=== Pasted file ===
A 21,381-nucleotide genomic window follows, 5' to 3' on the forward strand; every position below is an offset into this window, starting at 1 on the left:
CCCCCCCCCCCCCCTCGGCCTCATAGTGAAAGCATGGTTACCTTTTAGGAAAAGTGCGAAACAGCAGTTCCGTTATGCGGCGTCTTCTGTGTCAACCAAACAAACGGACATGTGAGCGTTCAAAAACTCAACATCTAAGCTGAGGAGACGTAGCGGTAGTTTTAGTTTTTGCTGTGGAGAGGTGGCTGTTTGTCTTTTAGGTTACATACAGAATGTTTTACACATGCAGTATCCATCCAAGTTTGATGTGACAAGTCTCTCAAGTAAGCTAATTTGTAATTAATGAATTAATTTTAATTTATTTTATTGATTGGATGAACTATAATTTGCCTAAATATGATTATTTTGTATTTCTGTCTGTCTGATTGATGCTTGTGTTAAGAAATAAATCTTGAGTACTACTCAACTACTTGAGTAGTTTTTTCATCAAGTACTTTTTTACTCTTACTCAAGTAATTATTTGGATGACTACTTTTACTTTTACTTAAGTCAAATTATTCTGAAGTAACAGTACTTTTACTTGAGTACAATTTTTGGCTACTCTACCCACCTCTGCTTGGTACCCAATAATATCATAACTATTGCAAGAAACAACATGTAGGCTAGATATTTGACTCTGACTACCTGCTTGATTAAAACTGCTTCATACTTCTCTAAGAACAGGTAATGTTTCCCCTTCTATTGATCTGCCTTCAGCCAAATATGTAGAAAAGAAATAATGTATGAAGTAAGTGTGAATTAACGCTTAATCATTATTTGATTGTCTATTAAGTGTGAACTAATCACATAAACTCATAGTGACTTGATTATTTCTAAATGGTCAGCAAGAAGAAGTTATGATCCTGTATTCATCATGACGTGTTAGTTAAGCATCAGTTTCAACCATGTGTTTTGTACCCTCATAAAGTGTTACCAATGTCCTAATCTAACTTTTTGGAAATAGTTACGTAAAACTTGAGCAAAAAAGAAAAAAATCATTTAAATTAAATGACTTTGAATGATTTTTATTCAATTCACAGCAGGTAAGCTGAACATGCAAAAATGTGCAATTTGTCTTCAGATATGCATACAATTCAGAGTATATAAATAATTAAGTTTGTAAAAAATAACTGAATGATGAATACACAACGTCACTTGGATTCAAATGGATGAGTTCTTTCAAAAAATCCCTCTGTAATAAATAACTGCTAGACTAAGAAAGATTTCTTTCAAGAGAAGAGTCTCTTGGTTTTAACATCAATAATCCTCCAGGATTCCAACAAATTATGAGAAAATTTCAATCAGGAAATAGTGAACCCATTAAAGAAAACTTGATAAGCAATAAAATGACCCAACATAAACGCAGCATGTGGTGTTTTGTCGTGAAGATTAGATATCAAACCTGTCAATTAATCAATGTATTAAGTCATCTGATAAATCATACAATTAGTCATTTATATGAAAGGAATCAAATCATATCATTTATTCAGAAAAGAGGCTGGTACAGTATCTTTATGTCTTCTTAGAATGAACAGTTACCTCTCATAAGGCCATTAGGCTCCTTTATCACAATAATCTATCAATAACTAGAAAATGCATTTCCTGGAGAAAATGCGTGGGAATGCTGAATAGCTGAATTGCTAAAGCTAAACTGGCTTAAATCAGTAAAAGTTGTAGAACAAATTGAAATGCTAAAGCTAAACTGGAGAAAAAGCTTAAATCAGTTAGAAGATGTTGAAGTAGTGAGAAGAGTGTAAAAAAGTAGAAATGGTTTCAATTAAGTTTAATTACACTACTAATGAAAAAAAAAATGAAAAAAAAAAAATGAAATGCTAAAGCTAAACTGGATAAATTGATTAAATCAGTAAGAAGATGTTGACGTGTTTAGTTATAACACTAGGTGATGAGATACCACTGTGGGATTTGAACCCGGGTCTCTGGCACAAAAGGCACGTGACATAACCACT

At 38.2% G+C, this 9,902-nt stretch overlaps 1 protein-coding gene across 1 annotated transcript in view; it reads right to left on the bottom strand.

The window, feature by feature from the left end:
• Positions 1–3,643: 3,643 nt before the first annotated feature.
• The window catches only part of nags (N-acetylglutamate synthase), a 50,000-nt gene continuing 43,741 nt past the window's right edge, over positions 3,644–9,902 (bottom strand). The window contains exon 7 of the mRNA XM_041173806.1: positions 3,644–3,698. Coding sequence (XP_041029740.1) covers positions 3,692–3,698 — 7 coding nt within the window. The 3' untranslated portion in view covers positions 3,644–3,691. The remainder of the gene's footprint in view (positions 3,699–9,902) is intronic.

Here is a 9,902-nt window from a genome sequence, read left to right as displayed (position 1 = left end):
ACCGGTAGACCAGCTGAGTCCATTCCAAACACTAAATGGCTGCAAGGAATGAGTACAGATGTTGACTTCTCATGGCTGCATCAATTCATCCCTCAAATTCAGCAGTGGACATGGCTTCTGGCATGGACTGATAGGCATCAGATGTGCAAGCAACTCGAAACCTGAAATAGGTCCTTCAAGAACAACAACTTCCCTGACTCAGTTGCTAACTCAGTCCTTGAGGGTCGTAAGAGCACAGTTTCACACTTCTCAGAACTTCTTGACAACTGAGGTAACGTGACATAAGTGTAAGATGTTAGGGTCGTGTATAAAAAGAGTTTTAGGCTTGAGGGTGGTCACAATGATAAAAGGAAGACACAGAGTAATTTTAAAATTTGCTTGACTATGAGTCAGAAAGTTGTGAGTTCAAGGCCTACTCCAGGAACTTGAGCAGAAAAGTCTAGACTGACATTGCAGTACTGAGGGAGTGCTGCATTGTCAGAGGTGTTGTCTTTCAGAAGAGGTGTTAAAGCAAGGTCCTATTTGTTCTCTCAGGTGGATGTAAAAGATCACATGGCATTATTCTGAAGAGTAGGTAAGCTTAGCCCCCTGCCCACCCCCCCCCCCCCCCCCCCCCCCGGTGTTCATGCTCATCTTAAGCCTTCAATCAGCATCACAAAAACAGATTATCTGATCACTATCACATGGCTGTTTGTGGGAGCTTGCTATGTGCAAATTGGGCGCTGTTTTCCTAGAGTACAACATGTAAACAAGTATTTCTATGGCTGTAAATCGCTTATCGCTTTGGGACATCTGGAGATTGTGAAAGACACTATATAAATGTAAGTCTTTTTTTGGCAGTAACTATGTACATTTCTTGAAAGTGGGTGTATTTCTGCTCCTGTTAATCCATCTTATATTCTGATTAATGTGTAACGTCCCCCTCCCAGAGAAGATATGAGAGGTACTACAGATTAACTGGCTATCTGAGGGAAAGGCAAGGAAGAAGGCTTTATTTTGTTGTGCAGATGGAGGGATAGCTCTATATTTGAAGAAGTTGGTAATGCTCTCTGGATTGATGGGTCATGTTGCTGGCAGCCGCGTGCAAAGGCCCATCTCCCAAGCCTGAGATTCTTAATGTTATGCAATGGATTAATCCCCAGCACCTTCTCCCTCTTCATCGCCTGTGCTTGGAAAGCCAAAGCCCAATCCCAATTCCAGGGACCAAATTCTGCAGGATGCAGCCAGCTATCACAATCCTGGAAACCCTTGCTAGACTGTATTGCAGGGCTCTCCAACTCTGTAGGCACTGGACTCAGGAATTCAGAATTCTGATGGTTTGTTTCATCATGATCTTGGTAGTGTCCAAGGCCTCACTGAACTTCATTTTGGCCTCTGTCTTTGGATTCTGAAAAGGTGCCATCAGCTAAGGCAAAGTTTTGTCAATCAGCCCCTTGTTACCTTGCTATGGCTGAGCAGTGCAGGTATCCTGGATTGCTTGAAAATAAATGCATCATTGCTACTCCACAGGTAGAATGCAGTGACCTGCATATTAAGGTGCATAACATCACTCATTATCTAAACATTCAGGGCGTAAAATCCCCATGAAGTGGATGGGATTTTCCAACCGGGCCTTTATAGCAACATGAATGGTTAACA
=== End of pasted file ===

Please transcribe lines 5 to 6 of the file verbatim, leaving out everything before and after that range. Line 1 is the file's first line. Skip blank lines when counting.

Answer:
• Positions 1–3,643: 3,643 nt before the first annotated feature.
• The window catches only part of nags (N-acetylglutamate synthase), a 50,000-nt gene continuing 43,741 nt past the window's right edge, over positions 3,644–9,902 (bottom strand). The window contains exon 7 of the mRNA XM_041173806.1: positions 3,644–3,698. Coding sequence (XP_041029740.1) covers positions 3,692–3,698 — 7 coding nt within the window. The 3' untranslated portion in view covers positions 3,644–3,691. The remainder of the gene's footprint in view (positions 3,699–9,902) is intronic.